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In Cartesian coordinate molecular dynamics calculations, the degrees of freedom are uncoupled, and Newton's equations of motion can be solved independently for each degree of freedom, :

Here, the mass of particle , , is used for that particle's three degrees of freedom, is the acceleration, and is the force. In internal coordinates, similar equations of motion can be written for systems with a tree-topology:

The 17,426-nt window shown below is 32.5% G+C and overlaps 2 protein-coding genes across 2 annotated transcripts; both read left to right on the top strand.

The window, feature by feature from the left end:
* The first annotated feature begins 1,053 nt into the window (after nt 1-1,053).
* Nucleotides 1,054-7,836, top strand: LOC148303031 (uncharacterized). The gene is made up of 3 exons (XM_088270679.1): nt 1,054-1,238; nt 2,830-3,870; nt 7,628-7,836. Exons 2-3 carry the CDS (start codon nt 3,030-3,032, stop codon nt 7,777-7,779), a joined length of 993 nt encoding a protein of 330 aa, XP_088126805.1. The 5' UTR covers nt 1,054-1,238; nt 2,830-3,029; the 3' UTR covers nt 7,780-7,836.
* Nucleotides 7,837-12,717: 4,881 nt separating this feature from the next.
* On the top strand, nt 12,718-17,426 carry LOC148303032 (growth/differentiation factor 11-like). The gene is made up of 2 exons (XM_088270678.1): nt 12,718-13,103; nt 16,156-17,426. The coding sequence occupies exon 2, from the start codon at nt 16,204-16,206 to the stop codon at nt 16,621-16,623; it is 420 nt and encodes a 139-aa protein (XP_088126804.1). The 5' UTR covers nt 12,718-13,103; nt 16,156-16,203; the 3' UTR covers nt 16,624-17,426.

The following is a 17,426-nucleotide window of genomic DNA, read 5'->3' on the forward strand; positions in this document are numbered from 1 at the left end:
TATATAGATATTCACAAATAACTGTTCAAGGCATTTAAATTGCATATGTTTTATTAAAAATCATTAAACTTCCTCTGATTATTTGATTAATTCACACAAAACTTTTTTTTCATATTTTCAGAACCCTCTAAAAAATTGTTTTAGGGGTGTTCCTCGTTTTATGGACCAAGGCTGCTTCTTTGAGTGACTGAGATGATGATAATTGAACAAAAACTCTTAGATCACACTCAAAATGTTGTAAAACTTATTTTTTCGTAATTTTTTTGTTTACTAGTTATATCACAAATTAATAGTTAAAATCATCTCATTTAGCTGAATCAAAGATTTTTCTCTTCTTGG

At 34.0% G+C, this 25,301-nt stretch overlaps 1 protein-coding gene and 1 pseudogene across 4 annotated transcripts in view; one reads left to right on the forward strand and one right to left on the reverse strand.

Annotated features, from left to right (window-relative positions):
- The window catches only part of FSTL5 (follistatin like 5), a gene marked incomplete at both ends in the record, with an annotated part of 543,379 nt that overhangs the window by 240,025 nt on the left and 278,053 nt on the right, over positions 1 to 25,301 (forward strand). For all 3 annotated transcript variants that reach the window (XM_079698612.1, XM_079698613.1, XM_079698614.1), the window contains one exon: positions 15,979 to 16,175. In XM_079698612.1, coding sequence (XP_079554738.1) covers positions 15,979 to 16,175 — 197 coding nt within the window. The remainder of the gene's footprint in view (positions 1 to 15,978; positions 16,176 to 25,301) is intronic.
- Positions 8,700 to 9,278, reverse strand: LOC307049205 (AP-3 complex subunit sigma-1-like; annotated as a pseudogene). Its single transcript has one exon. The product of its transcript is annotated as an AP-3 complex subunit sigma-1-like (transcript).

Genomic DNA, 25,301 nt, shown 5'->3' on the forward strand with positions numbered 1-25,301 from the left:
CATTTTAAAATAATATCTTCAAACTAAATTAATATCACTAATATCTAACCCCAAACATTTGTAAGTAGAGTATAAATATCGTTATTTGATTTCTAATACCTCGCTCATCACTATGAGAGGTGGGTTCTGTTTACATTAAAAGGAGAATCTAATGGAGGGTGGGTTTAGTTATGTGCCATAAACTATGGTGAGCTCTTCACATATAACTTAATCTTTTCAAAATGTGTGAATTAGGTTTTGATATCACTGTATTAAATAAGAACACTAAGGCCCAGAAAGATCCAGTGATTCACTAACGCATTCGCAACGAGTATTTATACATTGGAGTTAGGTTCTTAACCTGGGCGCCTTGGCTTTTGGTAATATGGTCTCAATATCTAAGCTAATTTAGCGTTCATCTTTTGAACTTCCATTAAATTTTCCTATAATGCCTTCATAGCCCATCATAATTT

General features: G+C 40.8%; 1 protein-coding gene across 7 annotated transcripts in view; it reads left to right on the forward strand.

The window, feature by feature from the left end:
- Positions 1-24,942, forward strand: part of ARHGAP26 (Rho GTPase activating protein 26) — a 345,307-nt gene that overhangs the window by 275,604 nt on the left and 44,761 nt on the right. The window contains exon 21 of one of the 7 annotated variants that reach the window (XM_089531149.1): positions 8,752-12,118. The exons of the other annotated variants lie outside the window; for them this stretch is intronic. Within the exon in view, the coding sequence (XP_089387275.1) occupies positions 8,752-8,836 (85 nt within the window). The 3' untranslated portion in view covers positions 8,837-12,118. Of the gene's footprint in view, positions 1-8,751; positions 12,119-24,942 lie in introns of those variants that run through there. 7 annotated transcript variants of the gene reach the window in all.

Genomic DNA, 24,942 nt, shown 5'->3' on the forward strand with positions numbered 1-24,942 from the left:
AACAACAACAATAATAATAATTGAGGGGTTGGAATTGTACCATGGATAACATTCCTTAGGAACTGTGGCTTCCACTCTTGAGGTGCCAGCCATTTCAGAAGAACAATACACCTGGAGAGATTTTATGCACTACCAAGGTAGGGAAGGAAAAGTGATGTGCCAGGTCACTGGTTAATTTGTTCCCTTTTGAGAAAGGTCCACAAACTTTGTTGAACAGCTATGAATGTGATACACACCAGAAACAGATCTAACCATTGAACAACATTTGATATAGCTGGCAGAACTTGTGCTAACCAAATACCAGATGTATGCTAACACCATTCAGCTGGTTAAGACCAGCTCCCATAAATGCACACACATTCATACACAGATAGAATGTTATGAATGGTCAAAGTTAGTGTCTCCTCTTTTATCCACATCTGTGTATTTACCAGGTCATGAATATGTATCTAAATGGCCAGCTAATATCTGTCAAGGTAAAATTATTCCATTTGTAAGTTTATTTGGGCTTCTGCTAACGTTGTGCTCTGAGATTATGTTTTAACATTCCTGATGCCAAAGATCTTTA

Here, is the -length vector of internal coordinates, is the -length vector of nonlinear forces and is the -length vector of generalize forces, or torques in the case of dihedral-angle degrees of freedom. In internal coordinates, the degrees of freedom are not uncoupled. The mass matrix, , has off-diagonal elements and has a nonlinear dependence on , so the equations cannot be solved independently for each degree of freedom, as is done for the Cartesian degrees of freedom in Equation (). The accelerations can be determined by solving the matrix equation in Equation (), as was done for the Lagrange equations of motion by Mazur et al.[35]. The computational cost of these matrix equations is proportional to , so they are prohibitive for large molecules. Recently, however, Jain et al.[33], have developed a recursive algorithm for solving the equations of motion which does not require explicit calculation of the mass matrix, , or direct solution of the matrix equation . The method uses spatial operator algebra in a recursive approach which is computationally proportional to . This linear dependence on opens up a new class of molecular systems to study by internal-coordinate molecular dynamics.